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NORDAU, MAX (1849-1923).

Writer, physician, Zionist leader, and social philosopher. Born in Budapest, Hungary, the son of a rabbi, Nordau studied medicine, traveled, then came to Paris and set up practice as a neurologist in 1880. At the same time, he wrote a whole series of books of social criticism. Of these, his Conventional Lies of our Civilization and Paradoxes were the most famous and controversial.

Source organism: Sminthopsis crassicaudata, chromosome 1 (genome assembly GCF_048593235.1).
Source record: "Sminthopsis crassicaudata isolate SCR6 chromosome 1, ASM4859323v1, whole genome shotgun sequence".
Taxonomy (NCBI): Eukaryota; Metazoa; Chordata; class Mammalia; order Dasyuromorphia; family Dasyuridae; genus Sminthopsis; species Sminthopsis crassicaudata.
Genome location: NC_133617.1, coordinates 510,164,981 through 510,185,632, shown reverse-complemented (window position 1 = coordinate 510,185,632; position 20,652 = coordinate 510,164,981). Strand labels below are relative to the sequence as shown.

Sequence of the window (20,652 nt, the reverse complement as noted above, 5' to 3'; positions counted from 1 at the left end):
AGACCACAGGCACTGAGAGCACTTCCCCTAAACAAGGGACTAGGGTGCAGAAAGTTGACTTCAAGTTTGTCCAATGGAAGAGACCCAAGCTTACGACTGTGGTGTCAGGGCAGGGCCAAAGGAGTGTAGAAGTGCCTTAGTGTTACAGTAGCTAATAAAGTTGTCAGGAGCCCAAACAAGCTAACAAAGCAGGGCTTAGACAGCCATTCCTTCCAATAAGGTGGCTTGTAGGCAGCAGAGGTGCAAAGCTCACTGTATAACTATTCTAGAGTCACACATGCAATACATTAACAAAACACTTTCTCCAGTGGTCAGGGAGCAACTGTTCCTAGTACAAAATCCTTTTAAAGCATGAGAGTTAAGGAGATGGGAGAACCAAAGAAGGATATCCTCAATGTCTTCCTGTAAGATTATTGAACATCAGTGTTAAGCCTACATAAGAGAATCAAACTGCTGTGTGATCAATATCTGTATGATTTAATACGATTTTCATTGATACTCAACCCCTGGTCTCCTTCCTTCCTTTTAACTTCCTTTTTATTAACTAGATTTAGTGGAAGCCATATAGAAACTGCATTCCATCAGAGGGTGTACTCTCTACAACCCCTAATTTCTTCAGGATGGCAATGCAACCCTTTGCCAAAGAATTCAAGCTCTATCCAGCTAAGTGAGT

When Theodor Herzl came to him with the manuscript of Judenstaat (The Jewish State), Nordau accepted the idea immediately and became Herzl’s first and most loyal colleague and closest advisor. His brilliant oratory and sharp pen were of enormous help to the young Zionist movement. Yet he steadily refused to hold any Zionist office, including that of president, offered to him after Herzl’s death. The last years of his life were saddened by differences of opinion with the Zionist leadership. At the Zionist Conference in London in 1920, he pleaded for immediate mass immigration of half a million Jews to Palestine. He died in Paris in January 1923. Five years later, his body was brought to Palestine and buried in Tel Aviv.

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